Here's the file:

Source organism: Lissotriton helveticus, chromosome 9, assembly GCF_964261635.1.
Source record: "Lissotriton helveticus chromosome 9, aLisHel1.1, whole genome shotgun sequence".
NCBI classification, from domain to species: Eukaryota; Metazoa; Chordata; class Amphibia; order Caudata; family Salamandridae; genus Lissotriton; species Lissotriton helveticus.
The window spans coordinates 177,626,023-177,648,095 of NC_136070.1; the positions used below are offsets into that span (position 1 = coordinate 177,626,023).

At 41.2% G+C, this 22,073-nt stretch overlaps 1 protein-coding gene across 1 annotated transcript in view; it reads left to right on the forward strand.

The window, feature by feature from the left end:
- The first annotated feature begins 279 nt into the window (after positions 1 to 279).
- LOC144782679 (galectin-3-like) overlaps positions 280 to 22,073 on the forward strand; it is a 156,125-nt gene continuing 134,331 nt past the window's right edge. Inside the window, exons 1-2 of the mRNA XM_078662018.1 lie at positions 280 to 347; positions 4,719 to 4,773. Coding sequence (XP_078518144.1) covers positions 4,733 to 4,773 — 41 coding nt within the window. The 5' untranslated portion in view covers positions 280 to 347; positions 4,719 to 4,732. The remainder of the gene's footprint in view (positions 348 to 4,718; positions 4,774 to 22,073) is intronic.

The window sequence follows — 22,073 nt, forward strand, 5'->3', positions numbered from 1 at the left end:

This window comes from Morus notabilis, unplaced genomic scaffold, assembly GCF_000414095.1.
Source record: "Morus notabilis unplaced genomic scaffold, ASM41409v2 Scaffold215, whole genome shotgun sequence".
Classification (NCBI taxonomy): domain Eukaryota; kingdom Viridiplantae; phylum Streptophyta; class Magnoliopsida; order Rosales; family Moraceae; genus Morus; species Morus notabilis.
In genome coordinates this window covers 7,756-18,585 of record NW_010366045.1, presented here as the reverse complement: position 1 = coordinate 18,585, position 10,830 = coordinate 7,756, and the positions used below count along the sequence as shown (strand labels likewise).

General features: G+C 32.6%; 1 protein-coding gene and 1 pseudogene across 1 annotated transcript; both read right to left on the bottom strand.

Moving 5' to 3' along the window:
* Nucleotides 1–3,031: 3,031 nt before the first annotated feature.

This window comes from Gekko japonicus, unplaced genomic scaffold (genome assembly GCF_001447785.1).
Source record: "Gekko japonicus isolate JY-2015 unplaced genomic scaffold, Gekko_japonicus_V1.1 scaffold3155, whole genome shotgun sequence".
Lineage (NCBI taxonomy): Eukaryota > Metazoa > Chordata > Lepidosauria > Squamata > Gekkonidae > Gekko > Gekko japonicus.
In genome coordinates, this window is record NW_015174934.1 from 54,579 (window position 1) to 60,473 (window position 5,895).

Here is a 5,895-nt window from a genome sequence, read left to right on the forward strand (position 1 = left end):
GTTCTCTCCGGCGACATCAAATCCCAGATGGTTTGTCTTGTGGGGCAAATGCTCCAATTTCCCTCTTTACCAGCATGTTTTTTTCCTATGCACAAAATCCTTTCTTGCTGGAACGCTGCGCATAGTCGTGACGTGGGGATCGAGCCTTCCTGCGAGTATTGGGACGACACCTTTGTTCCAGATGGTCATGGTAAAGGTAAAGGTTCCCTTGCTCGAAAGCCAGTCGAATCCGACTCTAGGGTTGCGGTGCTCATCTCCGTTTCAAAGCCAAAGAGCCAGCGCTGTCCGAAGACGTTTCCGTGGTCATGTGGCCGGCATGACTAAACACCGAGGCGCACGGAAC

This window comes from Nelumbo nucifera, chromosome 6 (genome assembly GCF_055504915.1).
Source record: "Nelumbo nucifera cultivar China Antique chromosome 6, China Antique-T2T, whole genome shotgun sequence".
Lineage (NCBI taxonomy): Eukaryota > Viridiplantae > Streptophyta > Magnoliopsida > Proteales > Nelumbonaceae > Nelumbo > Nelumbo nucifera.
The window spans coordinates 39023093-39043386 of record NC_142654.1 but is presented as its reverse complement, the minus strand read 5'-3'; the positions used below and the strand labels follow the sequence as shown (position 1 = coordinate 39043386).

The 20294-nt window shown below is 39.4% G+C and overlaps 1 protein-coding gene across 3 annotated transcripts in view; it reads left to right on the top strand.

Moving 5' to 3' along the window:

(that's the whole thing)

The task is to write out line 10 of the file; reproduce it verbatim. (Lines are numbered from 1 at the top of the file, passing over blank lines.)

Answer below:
This window comes from Morus notabilis, unplaced genomic scaffold, assembly GCF_000414095.1.